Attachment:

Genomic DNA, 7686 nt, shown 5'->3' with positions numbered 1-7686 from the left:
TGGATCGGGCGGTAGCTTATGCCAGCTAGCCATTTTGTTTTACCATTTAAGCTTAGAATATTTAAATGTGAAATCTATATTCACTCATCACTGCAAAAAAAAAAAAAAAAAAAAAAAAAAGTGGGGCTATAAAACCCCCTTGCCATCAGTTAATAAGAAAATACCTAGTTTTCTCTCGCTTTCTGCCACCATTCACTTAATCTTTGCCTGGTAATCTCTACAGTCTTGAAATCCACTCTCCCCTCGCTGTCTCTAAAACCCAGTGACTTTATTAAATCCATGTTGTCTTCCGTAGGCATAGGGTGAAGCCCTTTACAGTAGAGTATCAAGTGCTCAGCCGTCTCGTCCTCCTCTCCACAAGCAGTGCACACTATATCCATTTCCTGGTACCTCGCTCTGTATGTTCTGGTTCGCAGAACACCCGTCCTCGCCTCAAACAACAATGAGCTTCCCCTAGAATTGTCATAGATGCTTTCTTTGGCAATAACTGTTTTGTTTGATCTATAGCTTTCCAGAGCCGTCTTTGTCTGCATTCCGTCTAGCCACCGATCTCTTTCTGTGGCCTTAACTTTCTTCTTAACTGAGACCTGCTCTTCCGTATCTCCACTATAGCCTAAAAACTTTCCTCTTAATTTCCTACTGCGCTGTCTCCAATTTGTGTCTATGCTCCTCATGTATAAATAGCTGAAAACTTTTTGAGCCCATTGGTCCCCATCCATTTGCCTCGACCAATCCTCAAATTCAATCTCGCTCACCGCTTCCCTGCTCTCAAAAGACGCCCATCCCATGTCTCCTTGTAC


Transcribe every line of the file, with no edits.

Genomic DNA, 7686 nt, shown 5'->3' with positions numbered 1-7686 from the left:
TGGATCGGGCGGTAGCTTATGCCAGCTAGCCATTTTGTTTTACCATTTAAGCTTAGAATATTTAAATGTGAAATCTATATTCACTCATCACTGCAAAAAAAAAAAAAAAAAAAAAAAAAAGTGGGGCTATAAAACCCCCTTGCCATCAGTTAATAAGAAAATACCTAGTTTTCTCTCGCTTTCTGCCACCATTCACTTAATCTTTGCCTGGTAATCTCTACAGTCTTGAAATCCACTCTCCCCTCGCTGTCTCTAAAACCCAGTGACTTTATTAAATCCATGTTGTCTTCCGTAGGCATAGGGTGAAGCCCTTTACAGTAGAGTATCAAGTGCTCAGCCGTCTCGTCCTCCTCTCCACAAGCAGTGCACACTATATCCATTTCCTGGTACCTCGCTCTGTATGTTCTGGTTCGCAGAACACCCGTCCTCGCCTCAAACAACAATGAGCTTCCCCTAGAATTGTCATAGATGCTTTCTTTGGCAATAACTGTTTTGTTTGATCTATAGCTTTCCAGAGCCGTCTTTGTCTGCATTCCGTCTAGCCACCGATCTCTTTCTGTGGCCTTAACTTTCTTCTTAACTGAGACCTGCTCTTCCGTATCTCCACTATAGCCTAAAAACTTTCCTCTTAATTTCCTACTGCGCTGTCTCCAATTTGTGTCTATGCTCCTCATGTATAAATAGCTGAAAACTTTTTGAGCCCATTGGTCCCCATCCATTTGCCTCGACCAATCCTCAAATTCAATCTCGCTCACCGCTTCCCTGCTCTCAAAAGACGCCCATCCCATGTCTCCTTGTAC